WE HAVE all answered the phone to someone who has dialled a wrong number.

But that wrong number is generally from a caller on the same planet. In 2015 UK astronaut Tim Peake dialled a wrong number from the International Space Station and asked a woman on the other end of the line: "Hello, is this planet Earth?"

Grandmother Betty Barker thought it was a drunken reveller and put the phone down.

The incident amused Bradford author David Barnett, sowing the seed for a novel. “Then David Bowie died in January 2016 and it all sort of came together,” he says. Calling Major Tom - Barnett’s eighth novel - hits the bookshelves this week. “It centres around a grumpy, curmudgeonly man whose only real love is music, who is the only person able to help a family with their problems, and at the same time allow him to confront his own demons,” explains the former Telegraph & Argus journalist, who is appearing at Bradford Literature Festival on Thursday July 6.

Barnett’s life-long love of writing led to a career in journalism - he first worked on local and now freelances for national newspapers - while novels came later.

“I was one of those kids who always enjoyed writing stories at primary school, but although I read a lot it never occurred to me that being a writer was actually a job you could do or, at least, certainly not a job that a working class kid could aspire to. So it wasn’t until I was in my late 20s that I thought I could really have a go at trying to write fiction professionally.”

His first novel, Hinterland, looking at life’s strange underbelly, was published in 2005. He later saw success with his Gideon Smith trilogy, about a plucky Yorkshire lad sucked into a series of fantastical adventures.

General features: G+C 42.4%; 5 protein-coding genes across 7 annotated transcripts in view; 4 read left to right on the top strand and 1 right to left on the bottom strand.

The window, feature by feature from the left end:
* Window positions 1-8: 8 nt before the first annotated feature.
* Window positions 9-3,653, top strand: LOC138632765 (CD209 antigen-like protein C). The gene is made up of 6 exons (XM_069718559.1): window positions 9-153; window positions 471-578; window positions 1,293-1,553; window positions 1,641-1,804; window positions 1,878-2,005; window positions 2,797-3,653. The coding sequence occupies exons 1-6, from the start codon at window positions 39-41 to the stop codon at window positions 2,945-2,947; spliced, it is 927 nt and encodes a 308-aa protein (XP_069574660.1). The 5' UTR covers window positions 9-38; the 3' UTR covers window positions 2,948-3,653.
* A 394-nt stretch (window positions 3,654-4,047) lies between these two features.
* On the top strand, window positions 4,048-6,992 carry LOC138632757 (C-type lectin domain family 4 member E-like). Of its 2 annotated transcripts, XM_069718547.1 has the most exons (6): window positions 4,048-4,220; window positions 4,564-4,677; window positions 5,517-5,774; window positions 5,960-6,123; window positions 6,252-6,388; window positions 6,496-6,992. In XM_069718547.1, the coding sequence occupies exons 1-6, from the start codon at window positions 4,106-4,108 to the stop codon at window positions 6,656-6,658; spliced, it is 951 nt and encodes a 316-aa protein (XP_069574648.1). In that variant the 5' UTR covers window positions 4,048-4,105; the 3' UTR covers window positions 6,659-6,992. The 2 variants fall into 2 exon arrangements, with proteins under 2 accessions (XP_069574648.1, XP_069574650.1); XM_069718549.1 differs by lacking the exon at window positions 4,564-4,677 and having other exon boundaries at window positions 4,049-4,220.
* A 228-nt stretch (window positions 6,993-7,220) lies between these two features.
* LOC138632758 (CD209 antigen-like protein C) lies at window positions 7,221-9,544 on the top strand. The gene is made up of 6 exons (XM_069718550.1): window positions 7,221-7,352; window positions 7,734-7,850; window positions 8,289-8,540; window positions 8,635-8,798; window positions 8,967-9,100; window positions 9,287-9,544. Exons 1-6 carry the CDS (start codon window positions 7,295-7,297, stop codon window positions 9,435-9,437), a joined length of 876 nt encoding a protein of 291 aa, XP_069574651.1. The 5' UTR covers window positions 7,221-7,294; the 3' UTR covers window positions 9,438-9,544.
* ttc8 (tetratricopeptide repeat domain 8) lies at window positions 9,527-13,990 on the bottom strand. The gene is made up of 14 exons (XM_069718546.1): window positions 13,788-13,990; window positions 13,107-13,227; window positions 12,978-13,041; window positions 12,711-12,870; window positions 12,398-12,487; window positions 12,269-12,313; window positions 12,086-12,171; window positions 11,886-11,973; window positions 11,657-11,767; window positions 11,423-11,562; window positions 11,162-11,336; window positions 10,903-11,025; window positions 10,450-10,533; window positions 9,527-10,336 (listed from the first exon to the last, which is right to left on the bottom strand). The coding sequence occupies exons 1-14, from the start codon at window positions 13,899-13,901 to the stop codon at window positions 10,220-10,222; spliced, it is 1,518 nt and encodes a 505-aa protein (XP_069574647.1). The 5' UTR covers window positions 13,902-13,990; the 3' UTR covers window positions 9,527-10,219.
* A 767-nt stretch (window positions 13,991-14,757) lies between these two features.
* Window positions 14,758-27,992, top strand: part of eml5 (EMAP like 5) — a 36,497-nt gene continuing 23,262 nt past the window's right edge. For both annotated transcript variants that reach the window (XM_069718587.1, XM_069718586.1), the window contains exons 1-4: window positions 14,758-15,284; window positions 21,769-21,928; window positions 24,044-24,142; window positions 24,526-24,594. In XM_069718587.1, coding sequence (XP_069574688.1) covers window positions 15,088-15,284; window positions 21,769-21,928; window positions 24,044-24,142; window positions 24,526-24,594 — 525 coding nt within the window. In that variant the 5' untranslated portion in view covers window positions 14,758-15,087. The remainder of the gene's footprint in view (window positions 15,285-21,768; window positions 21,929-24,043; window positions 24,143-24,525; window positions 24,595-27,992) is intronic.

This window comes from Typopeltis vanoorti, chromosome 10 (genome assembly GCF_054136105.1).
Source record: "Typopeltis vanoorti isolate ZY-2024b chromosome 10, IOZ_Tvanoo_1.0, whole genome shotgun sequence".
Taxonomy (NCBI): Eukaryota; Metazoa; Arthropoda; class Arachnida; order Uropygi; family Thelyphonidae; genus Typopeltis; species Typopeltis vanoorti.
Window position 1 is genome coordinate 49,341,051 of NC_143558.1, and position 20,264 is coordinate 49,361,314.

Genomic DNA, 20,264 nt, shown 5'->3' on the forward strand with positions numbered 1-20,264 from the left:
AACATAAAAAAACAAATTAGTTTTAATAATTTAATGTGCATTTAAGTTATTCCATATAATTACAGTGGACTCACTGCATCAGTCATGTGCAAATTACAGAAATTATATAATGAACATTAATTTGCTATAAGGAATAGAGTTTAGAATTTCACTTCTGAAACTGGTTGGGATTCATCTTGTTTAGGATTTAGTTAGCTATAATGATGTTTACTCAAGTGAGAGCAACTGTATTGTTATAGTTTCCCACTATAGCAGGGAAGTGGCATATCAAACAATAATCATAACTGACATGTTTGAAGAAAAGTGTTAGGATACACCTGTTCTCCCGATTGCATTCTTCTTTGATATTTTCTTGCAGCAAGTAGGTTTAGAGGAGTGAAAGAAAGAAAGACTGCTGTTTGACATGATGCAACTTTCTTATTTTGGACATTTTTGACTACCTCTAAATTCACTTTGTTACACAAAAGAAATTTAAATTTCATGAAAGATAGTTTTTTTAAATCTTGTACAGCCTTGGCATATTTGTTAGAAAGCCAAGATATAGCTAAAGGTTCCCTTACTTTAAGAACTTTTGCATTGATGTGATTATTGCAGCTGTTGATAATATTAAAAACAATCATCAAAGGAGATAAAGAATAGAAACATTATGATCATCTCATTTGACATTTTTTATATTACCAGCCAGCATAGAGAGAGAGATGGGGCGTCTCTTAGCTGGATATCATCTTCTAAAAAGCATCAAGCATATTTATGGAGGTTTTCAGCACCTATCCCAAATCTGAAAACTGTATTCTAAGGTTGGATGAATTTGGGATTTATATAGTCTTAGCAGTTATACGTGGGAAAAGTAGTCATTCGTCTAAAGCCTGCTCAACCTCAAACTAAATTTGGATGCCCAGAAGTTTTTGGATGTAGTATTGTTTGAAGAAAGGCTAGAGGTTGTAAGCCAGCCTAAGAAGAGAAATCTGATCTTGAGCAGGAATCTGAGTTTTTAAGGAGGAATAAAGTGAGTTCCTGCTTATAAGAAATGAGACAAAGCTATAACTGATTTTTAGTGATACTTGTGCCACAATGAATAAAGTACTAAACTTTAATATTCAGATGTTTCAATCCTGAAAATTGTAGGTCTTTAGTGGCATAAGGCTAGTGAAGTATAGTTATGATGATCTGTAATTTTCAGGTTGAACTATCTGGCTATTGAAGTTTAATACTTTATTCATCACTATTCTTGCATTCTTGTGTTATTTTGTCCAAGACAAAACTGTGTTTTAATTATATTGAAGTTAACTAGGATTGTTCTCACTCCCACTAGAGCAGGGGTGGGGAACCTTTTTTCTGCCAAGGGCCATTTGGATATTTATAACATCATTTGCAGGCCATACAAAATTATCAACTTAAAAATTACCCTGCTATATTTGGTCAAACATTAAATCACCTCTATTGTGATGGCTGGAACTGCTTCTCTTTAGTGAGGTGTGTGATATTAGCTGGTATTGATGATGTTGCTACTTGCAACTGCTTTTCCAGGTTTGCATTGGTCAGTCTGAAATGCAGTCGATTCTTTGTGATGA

“I read a wide variety of writers, both fiction and non fiction, and I’m attracted to novels that put ordinary people in extraordinary situations, or where writers scratch the surface of real life to show the sometimes dark things underneath which is the stuff that makes people tick,” he says.

Calling Major Tom represents a change of direction. “Although it does feature a man on his way to Mars, it’s not really fantastical or even science fiction… that sort of thing is just around the corner. I wrote a series of Victorian fantasies starring Gideon Smith who got embroiled in all kinds of magic and mayhem, but for this book I wanted to do something that was funnier and more tragic, and got under the skin of people.”

“It allowed me to really explore human emotions and lives. The Gideon Smith books were a lot of fun to write but this time I could get into the nitty-gritty of northern life a lot more.”

His new promises to make readers smile. “Thomas Major is the world’s most unlikely astronaut. He shouldn’t even be going to space, but for a series of mishaps. When he’s there, he accidentally makes contact with the Ormerod family, and over the course of the book he realises he’s the only one who can sort out the trouble that Nan Gladys and children Ellie and James find themselves in. At the same time, they help him to confront his past,” Barnett, who lives in Wilsden with wife Claire, children Charlie, 14 and 12-year-old Alice, and cats Kali and Maurice, is currently working on his next book for Orion, the publishers of Calling Major Tom. “It’s called The Lonely Hearts Cinema Club and is set in a very unusual old folks’ home near Morecambe, which takes in students to make some money. There are mysteries, generational conflict and hopefully a lot more warmth, comedy and tragedy.”

*David Barnett is appearing at City Hall Banqueting Suite on July 6 from 7pm to 8.15pm, alongside author Rowan Coleman and screen actor-turned author George Costigan, to discuss hope in fiction, and how the books we read affect the way we live our lives.

W:bradfordlitfest.co.uk/event/hope-springs-eternal T: Box office 01274 238374